Ad Hoc hypothesis

Made up for the specific purpose, case, or situation at hand and for no other.

19th February 2013

In argumentation, an 'ad hoc hypothesis' is usually introduced for the purpose of maintaining a person's belief or position by explaining away anything that's contradictory. They are normally introduced in response to individual cases or arguments instead of being universally applicable. Ad-hoc responses aren't necessarily fallacious (some could be pertinent), but because of their purpose, they often are.

Their basic structure is:

  1. X is claimed to be true;
  2. Y is presented to show that X isn't true;
  3. Y is dismissed with Z (the ad-hoc excuse) to maintain the belief that X is true.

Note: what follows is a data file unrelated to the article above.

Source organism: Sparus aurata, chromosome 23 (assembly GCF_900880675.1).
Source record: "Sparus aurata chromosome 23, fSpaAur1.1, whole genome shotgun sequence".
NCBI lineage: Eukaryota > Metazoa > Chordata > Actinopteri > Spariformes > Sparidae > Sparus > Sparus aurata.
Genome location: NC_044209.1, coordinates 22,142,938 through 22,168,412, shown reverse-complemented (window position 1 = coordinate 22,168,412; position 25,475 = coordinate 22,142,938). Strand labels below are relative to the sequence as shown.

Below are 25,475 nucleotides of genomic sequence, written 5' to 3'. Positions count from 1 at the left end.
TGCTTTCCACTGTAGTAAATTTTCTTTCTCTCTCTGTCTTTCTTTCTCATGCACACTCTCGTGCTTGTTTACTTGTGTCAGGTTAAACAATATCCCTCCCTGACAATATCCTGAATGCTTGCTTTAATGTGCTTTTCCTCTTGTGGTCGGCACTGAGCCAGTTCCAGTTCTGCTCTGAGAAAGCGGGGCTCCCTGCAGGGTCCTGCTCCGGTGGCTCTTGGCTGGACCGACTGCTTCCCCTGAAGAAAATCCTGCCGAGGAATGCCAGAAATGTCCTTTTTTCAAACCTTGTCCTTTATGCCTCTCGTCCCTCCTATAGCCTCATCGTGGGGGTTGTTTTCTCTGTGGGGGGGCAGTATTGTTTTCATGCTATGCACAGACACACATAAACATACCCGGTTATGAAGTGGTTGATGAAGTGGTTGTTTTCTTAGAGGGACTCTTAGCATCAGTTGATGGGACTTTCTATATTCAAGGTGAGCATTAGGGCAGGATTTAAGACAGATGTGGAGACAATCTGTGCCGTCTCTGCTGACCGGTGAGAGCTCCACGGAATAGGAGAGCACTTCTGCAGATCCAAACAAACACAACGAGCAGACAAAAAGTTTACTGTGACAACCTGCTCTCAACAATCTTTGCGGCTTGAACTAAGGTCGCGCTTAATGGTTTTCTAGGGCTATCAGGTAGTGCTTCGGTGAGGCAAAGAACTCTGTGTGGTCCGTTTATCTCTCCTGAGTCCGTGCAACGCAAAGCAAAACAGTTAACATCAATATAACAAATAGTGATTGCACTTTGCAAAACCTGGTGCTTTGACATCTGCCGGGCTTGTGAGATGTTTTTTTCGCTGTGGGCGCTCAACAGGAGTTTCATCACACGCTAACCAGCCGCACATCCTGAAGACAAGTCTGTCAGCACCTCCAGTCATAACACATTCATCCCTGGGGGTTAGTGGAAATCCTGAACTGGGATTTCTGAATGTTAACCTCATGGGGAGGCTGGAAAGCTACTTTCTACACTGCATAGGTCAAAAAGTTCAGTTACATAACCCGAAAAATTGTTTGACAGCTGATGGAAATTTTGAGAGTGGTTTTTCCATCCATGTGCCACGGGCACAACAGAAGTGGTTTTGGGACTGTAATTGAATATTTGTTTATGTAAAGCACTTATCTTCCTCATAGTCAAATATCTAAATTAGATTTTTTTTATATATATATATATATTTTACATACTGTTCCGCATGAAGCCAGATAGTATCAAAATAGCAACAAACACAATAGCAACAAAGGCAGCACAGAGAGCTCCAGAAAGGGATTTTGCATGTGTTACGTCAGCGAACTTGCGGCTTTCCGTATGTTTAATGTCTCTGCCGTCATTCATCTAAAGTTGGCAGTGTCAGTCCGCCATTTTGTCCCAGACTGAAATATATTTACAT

As ad-hoc hypotheses are usually made up on the fly, their quality is usually very low. The bottom line with ad-hoc responses however, is that simply making up potential reasons why a challenging counter-claim could be dubious or false doesn't actually show that it is the case. The burden is on the person making the ad-hoc case to back it up.

In longer debates, a series of ad-hocs can occur. Their presence is a tell-tale sign of someone defending a non-evidence-based belief, especially when the ad-hoc excuses contradict each other.


  • Dowsing works, I'm close to 100% accurate!
  • The results of your double-blind test show that you scored at the chance level of 10%.
  • Ah, but there is water in an underground stream that interfered with the test.


  • Mediums give fantastic demonstrations of afterlife communication night after night in theatres up and down the country.
  • Why can't they provide this evidence under test conditions?
  • They can't just switch it on and off you know. They're not performing monkeys!